The goal o the Emergency LEAP Cash Transfer program is to provide necessary grants, which address the needs of affected households. Mr. Nuamah also advised farmers to take fire precautions to avoid future crop destructions.

The Ministry of Food and Agriculture additionally works towards ensuring that farmers receive crop seeds to replenish their harvests as soon as possible. Some of the most demanded seeds are cocoa and plantain.

Since its introduction in 2008, the LEAP program has expanded its beneficiary households from 1,654 to 250,000. By the end of the 2016, the program projects that it will reach 350,000 household enrollments throughout Ghana.

The households that will be selected to enroll as beneficiaries to the LEAP program will be determined by a nationwide monitoring exercise. This strategy has been used in the past, as research showed that local economies of LEAP communities were thriving. Children were attending school at a higher rate and more people had access to health care.

In addition, the LEAP program has been modernizing its program through the introduction of electronic payments. The Ghana Interbank Payment and Settlement System allows beneficiaries to use online payment platforms to ensure greater control over the management of grant funds.

LEAP beneficiaries will have the chance to enroll for online payments. They will be available in all LEAP districts to replace the manual system of transferring cash grants, increasing the efficiency and security of cash transfers.

The LEAP program is administered by the Ministry of Gender, Children and Social Protection and managed by the Department of Social Welfare.

Kimber Kraus

Photo: Flickr

The Food and Agricultural Organization of the United Nations (FAO) updated its social protection plan by adding agricultural and rural development measures.

The Millennium Development Goals (MDGs) on reducing poverty have been met by many developing countries; however, there are still high levels of extreme poverty in Sub-Saharan Africa and South Asia.

Evidence has shown that the three elements of the FAO social protection program: social assistance, social insurance and labor market protection, are very effective in reducing poverty and hunger.

In 2013, the program helped relieve up to 150 million people out of extreme poverty.

The most common form of social protection in developing countries is social assistance, which provides conditional or unconditional cash transfers to households and individuals.

These incentives account for large income losses and lack of savings when farmers are unable to produce enough to survive.

“Most of the world’s poor and hungry continue to live in rural area. According to the World Bank, about 78 percent of the planet’s poor are found in rural areas”, stated FAO Assistant Director-General Jomo Kwame Sundaram.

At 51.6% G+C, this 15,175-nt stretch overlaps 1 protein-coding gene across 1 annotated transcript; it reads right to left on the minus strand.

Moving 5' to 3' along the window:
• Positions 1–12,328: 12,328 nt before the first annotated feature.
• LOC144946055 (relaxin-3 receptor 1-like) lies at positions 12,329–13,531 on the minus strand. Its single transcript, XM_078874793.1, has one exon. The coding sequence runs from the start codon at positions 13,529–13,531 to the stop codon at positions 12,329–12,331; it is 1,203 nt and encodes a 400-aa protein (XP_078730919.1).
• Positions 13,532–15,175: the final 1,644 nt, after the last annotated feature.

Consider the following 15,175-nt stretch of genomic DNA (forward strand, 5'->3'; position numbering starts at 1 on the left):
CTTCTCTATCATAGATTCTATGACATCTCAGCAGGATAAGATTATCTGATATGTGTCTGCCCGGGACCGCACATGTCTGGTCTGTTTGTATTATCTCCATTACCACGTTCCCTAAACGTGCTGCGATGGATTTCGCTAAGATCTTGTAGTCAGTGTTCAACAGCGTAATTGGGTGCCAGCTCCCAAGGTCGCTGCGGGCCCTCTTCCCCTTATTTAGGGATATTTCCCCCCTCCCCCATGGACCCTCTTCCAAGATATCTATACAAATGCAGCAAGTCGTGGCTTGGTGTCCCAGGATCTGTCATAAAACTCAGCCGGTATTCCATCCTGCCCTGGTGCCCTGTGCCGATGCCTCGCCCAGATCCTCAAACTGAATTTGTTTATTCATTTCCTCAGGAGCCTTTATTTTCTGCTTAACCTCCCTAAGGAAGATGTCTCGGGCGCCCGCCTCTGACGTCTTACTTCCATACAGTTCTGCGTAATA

Rural households depend on subsistence agriculture to survive; the cash incentives provided by the FAO have proven to encourage households to invest in the education and health of their children.

These acts help end the generational cycle of poverty and bring FAO closer to achieving the first “Zero-Hunger Generation” goal.

The FAO social protection program has also allowed impoverished rural farmers in developing countries to weather the effects of external shocks such as floods, pests, droughts and price volatility.

José Graziano da Silva, FAO Director-General, stated that “With climate change, the shocks happen year after year; it eats away at the capacity of rural poor to cope with it.

Social protection offers poor families a kind of buffer to protect them from external shocks.”

The most recent edition of The State of Food and Agriculture 2015 explains how the addition of agricultural and rural development measures to the social protection program will sustainably move people out of poverty and hunger.

The report illustrates that agricultural input subsidies, such as fertilizer, have been well received across Africa, Asia, Latin America and the Caribbean.

There was an increase in food and fertilizer costs in 2007-2008, so the FAO agricultural incentive was instrumental in providing food security for rural households.

The report also addresses the issue of credit and how little of it is allocated to agricultural needs.

It goes on to emphasize that “leveraging public expenditure on agriculture and social programs” is imperative in strengthening agricultural and rural development.

Agricultural incentives and credit fosters independence amongst rural farmers. They become more financially capable and are able to manage household risks.

Providing credit also allows poor rural farmers to make investments in livestock and machinery, therefore increasing their productivity and income.

Marie Helene Ngom

Sources: BBC, FAO
Photo: Google Images